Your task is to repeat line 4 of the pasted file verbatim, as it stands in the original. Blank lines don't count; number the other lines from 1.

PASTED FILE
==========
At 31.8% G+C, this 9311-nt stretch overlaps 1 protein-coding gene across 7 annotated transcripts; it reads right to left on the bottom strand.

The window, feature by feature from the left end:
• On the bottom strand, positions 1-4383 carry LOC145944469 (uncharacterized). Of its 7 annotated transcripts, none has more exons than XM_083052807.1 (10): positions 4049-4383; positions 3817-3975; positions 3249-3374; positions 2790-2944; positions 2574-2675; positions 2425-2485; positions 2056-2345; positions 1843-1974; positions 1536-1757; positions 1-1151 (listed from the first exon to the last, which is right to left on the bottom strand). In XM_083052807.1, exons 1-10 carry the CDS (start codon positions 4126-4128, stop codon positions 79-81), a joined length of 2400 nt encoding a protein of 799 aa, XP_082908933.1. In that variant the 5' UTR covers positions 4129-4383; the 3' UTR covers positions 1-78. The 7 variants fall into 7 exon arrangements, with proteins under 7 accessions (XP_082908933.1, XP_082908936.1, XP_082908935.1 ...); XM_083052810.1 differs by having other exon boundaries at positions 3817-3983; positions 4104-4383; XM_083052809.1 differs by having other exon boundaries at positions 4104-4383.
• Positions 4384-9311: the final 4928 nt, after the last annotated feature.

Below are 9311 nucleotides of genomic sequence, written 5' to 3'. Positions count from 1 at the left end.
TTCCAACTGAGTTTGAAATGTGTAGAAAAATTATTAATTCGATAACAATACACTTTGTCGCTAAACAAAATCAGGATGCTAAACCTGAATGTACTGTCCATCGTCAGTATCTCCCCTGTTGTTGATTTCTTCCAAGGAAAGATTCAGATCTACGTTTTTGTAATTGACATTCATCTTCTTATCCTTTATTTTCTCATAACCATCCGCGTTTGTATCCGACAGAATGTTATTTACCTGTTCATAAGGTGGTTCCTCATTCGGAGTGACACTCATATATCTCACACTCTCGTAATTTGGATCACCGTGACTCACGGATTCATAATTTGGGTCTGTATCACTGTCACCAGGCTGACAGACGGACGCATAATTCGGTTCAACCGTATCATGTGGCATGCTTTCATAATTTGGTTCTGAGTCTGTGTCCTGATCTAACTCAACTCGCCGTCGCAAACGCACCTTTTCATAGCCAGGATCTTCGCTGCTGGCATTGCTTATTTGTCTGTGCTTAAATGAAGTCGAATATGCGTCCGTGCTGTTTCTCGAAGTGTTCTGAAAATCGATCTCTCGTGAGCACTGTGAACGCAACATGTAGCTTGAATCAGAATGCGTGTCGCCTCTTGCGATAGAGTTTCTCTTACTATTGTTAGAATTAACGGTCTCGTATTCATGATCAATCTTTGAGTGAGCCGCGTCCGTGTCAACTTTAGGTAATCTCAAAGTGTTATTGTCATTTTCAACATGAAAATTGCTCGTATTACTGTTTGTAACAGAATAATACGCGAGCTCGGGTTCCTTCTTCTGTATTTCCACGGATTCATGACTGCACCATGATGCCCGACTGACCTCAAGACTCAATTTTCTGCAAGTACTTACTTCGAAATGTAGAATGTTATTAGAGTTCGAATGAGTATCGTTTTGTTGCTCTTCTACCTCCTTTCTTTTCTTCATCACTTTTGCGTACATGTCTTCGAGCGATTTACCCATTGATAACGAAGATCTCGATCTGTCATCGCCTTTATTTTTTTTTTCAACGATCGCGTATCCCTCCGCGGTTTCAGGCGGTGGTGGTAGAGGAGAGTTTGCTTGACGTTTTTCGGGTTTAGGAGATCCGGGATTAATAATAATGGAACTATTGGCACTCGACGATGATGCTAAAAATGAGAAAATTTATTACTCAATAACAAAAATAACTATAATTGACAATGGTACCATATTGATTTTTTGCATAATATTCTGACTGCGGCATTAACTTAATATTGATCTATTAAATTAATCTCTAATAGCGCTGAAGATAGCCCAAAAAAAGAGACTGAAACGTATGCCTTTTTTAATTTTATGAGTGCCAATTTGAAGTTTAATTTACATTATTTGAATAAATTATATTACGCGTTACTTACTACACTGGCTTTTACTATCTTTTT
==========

• Positions 4384-9311: the final 4928 nt, after the last annotated feature.